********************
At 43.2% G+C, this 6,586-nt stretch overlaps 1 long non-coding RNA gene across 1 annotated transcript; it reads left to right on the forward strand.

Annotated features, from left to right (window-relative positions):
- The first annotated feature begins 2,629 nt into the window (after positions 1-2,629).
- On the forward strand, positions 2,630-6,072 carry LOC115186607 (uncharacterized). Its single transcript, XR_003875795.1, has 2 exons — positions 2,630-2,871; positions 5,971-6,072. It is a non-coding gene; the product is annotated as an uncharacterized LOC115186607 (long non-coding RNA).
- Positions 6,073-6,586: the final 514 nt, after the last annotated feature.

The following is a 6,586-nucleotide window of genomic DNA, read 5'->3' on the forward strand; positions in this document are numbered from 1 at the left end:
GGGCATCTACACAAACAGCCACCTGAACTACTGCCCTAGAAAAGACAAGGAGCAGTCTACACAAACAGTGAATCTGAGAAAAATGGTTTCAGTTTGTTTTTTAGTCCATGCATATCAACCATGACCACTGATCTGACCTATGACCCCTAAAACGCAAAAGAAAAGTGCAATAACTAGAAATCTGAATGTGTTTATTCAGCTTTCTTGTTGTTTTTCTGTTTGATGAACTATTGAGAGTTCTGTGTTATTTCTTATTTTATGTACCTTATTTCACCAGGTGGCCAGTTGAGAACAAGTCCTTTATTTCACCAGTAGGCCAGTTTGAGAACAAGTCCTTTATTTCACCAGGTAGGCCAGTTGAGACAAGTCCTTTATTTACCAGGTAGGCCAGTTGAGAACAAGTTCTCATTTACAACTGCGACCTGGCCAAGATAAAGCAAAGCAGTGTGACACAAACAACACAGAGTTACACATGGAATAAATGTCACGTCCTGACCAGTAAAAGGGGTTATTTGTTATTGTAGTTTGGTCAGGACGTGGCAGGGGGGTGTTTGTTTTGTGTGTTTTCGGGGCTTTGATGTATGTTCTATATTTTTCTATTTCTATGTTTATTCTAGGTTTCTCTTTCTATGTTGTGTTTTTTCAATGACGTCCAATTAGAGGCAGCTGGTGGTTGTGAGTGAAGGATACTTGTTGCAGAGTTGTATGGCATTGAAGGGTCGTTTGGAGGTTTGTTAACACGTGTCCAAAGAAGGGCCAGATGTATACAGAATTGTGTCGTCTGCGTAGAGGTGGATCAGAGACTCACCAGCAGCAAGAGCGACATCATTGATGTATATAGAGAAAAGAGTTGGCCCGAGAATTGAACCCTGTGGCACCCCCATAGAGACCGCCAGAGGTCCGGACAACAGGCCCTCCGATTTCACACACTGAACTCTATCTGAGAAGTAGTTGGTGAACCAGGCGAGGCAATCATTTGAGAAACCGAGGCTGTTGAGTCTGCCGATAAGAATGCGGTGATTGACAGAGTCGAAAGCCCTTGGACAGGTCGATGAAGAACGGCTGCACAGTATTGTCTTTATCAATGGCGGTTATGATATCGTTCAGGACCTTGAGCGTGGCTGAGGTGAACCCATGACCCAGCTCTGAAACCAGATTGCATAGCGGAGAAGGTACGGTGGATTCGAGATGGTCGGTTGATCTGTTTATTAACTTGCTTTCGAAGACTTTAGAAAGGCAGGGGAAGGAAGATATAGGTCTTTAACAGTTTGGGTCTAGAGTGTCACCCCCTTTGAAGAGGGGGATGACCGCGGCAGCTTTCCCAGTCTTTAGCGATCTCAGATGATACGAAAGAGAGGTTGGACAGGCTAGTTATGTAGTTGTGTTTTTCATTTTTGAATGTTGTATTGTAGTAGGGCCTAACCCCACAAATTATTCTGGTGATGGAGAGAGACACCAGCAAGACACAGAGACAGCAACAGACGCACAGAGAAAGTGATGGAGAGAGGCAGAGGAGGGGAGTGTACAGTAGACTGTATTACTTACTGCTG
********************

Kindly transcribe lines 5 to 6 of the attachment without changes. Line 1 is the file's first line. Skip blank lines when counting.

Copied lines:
- Positions 6,073-6,586: the final 514 nt, after the last annotated feature.

The following is a 6,586-nucleotide window of genomic DNA, read 5'->3' on the forward strand; positions in this document are numbered from 1 at the left end: